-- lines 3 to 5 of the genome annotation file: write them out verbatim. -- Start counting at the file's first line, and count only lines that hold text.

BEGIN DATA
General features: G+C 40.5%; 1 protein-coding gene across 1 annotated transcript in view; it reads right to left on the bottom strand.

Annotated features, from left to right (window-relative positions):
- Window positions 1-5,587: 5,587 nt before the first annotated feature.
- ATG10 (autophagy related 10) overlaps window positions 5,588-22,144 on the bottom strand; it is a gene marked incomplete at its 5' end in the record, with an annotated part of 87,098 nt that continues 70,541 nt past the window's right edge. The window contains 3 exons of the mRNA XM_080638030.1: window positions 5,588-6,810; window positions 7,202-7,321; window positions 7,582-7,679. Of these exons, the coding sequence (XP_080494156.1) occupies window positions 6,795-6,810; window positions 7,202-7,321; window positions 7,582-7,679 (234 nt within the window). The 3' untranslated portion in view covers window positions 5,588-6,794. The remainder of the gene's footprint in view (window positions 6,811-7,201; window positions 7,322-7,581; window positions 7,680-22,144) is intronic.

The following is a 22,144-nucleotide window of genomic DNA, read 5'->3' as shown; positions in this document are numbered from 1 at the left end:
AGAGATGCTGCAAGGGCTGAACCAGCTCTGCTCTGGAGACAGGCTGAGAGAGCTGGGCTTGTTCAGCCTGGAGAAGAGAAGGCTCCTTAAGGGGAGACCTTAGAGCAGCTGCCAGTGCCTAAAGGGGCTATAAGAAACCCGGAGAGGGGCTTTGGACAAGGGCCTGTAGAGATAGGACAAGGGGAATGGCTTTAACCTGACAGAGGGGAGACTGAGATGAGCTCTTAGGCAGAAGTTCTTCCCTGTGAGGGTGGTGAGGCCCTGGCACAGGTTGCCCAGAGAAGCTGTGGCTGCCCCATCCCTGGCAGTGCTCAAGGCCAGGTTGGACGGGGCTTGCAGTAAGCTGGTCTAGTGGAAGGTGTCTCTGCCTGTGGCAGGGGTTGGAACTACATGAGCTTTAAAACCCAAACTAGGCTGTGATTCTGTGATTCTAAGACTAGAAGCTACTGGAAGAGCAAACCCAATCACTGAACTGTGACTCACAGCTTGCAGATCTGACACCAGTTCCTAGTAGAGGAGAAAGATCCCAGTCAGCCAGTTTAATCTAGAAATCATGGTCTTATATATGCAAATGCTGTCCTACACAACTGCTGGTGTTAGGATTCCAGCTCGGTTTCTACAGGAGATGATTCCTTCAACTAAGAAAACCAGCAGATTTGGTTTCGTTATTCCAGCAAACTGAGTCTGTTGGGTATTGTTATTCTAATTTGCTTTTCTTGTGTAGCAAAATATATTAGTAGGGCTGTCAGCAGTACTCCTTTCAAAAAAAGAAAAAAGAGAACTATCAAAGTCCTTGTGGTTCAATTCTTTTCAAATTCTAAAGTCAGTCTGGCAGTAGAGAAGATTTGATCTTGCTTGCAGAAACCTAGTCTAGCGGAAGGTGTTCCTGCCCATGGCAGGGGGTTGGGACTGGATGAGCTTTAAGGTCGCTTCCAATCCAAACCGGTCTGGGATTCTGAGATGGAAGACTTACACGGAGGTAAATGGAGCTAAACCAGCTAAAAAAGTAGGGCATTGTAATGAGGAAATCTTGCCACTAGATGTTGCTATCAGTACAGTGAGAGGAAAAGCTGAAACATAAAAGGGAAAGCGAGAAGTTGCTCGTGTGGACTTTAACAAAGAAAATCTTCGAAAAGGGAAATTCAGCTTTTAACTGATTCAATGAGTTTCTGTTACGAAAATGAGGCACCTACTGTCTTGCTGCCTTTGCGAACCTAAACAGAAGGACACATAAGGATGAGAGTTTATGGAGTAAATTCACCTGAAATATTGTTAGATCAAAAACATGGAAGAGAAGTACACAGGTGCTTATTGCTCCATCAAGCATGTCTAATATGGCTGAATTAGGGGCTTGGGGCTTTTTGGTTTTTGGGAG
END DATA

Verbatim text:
- Window positions 1-5,587: 5,587 nt before the first annotated feature.
- ATG10 (autophagy related 10) overlaps window positions 5,588-22,144 on the bottom strand; it is a gene marked incomplete at its 5' end in the record, with an annotated part of 87,098 nt that continues 70,541 nt past the window's right edge. The window contains 3 exons of the mRNA XM_080638030.1: window positions 5,588-6,810; window positions 7,202-7,321; window positions 7,582-7,679. Of these exons, the coding sequence (XP_080494156.1) occupies window positions 6,795-6,810; window positions 7,202-7,321; window positions 7,582-7,679 (234 nt within the window). The 3' untranslated portion in view covers window positions 5,588-6,794. The remainder of the gene's footprint in view (window positions 6,811-7,201; window positions 7,322-7,581; window positions 7,680-22,144) is intronic.

The following is a 22,144-nucleotide window of genomic DNA, read 5'->3' as shown; positions in this document are numbered from 1 at the left end: